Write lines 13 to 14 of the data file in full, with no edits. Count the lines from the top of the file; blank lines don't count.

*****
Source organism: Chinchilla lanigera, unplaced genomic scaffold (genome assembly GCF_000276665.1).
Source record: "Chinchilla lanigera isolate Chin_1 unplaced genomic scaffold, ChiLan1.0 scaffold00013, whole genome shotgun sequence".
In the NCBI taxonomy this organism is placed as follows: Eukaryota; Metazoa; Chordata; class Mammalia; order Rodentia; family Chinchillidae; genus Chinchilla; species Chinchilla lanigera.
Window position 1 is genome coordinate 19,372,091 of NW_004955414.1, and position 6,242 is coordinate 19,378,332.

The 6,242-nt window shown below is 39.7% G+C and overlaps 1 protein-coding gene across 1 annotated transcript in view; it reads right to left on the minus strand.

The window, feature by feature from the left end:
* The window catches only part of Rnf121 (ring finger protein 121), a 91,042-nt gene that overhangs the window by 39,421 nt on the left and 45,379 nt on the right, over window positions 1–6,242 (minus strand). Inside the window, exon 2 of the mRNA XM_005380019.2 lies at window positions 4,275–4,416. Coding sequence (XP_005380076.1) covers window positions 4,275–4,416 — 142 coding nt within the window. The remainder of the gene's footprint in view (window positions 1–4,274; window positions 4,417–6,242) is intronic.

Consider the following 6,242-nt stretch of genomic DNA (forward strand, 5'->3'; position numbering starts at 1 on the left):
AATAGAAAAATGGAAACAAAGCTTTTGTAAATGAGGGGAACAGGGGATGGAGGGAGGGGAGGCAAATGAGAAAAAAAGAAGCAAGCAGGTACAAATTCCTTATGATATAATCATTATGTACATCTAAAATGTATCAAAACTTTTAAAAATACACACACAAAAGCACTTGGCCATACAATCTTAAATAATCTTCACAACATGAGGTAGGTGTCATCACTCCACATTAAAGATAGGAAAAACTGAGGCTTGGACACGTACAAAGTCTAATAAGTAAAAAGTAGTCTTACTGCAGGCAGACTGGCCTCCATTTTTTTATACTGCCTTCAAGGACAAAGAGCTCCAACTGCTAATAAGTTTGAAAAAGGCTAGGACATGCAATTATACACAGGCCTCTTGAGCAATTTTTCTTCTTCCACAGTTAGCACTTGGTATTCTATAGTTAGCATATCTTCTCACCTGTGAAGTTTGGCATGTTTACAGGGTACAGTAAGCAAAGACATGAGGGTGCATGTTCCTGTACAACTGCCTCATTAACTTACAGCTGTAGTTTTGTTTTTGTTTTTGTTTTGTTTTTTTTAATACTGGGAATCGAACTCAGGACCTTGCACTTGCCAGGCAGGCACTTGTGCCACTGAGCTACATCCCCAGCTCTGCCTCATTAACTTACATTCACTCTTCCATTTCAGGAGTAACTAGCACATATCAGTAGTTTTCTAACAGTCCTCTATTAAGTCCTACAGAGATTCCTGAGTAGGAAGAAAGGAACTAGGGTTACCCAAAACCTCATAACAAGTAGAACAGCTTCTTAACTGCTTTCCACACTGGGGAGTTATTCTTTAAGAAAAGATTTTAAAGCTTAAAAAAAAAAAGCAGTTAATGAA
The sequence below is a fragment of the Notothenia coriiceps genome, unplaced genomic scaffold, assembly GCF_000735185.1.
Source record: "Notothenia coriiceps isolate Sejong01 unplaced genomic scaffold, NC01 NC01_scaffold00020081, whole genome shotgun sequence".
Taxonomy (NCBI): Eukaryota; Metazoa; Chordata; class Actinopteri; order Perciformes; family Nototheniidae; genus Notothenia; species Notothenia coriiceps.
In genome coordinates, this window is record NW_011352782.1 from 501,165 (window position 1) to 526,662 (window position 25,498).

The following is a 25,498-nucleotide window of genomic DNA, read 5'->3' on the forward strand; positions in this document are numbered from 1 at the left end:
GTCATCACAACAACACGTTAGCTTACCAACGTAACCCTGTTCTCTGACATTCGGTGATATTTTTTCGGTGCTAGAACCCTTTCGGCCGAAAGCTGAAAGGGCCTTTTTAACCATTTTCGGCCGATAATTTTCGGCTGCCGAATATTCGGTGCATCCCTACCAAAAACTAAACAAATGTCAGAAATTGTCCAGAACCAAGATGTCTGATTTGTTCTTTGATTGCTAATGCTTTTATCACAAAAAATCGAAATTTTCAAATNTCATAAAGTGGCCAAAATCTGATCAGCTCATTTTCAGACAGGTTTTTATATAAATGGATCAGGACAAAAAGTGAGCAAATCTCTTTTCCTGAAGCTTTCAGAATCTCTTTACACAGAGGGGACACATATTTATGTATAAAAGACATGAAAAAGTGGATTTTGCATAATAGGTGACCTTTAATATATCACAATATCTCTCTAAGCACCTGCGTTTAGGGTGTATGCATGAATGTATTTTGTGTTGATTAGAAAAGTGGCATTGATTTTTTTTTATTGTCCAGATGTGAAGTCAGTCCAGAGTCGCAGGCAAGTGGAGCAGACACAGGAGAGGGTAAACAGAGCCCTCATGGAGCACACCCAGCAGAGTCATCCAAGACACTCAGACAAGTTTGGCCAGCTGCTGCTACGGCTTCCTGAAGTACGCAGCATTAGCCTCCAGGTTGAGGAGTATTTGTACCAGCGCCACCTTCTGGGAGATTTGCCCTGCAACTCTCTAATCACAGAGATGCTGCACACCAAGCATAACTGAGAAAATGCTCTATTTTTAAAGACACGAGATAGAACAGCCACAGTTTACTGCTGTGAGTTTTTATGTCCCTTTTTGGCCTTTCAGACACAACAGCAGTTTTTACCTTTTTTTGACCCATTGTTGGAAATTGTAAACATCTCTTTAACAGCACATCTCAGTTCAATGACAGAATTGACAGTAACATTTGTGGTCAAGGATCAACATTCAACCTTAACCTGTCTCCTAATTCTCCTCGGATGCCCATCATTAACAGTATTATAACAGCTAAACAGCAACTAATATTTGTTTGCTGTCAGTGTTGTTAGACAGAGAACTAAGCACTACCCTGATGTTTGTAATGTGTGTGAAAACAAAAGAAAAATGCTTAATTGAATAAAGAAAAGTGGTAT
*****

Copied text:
In genome coordinates, this window is record NW_011352782.1 from 501,165 (window position 1) to 526,662 (window position 25,498).

The following is a 25,498-nucleotide window of genomic DNA, read 5'->3' on the forward strand; positions in this document are numbered from 1 at the left end: